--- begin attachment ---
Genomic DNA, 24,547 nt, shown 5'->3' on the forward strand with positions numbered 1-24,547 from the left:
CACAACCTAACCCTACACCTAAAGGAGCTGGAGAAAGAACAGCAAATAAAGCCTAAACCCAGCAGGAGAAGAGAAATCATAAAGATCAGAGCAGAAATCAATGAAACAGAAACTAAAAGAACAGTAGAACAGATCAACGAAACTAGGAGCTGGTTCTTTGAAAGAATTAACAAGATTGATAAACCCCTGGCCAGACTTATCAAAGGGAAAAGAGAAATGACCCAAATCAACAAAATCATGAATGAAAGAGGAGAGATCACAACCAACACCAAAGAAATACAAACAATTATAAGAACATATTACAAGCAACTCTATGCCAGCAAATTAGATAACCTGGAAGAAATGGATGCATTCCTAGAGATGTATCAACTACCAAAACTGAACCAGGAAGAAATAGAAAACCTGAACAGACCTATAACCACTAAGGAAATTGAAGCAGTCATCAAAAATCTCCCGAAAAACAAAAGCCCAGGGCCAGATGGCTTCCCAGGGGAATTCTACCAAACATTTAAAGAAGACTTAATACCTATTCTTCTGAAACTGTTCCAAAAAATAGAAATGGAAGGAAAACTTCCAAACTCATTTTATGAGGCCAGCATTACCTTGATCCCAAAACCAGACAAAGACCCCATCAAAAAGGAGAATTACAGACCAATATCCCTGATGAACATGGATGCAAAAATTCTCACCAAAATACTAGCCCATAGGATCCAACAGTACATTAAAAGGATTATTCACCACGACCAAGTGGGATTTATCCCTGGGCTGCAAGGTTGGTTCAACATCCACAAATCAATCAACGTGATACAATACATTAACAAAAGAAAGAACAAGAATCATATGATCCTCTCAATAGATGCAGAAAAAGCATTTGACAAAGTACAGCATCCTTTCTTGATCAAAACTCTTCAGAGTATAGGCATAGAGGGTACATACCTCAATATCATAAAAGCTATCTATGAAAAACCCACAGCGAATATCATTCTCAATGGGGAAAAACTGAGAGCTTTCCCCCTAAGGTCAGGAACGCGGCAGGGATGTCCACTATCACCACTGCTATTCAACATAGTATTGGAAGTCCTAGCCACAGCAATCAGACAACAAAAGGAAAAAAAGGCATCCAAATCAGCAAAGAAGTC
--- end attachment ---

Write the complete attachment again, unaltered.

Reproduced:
Genomic DNA, 24,547 nt, shown 5'->3' on the forward strand with positions numbered 1-24,547 from the left:
CACAACCTAACCCTACACCTAAAGGAGCTGGAGAAAGAACAGCAAATAAAGCCTAAACCCAGCAGGAGAAGAGAAATCATAAAGATCAGAGCAGAAATCAATGAAACAGAAACTAAAAGAACAGTAGAACAGATCAACGAAACTAGGAGCTGGTTCTTTGAAAGAATTAACAAGATTGATAAACCCCTGGCCAGACTTATCAAAGGGAAAAGAGAAATGACCCAAATCAACAAAATCATGAATGAAAGAGGAGAGATCACAACCAACACCAAAGAAATACAAACAATTATAAGAACATATTACAAGCAACTCTATGCCAGCAAATTAGATAACCTGGAAGAAATGGATGCATTCCTAGAGATGTATCAACTACCAAAACTGAACCAGGAAGAAATAGAAAACCTGAACAGACCTATAACCACTAAGGAAATTGAAGCAGTCATCAAAAATCTCCCGAAAAACAAAAGCCCAGGGCCAGATGGCTTCCCAGGGGAATTCTACCAAACATTTAAAGAAGACTTAATACCTATTCTTCTGAAACTGTTCCAAAAAATAGAAATGGAAGGAAAACTTCCAAACTCATTTTATGAGGCCAGCATTACCTTGATCCCAAAACCAGACAAAGACCCCATCAAAAAGGAGAATTACAGACCAATATCCCTGATGAACATGGATGCAAAAATTCTCACCAAAATACTAGCCCATAGGATCCAACAGTACATTAAAAGGATTATTCACCACGACCAAGTGGGATTTATCCCTGGGCTGCAAGGTTGGTTCAACATCCACAAATCAATCAACGTGATACAATACATTAACAAAAGAAAGAACAAGAATCATATGATCCTCTCAATAGATGCAGAAAAAGCATTTGACAAAGTACAGCATCCTTTCTTGATCAAAACTCTTCAGAGTATAGGCATAGAGGGTACATACCTCAATATCATAAAAGCTATCTATGAAAAACCCACAGCGAATATCATTCTCAATGGGGAAAAACTGAGAGCTTTCCCCCTAAGGTCAGGAACGCGGCAGGGATGTCCACTATCACCACTGCTATTCAACATAGTATTGGAAGTCCTAGCCACAGCAATCAGACAACAAAAGGAAAAAAAGGCATCCAAATCAGCAAAGAAGTC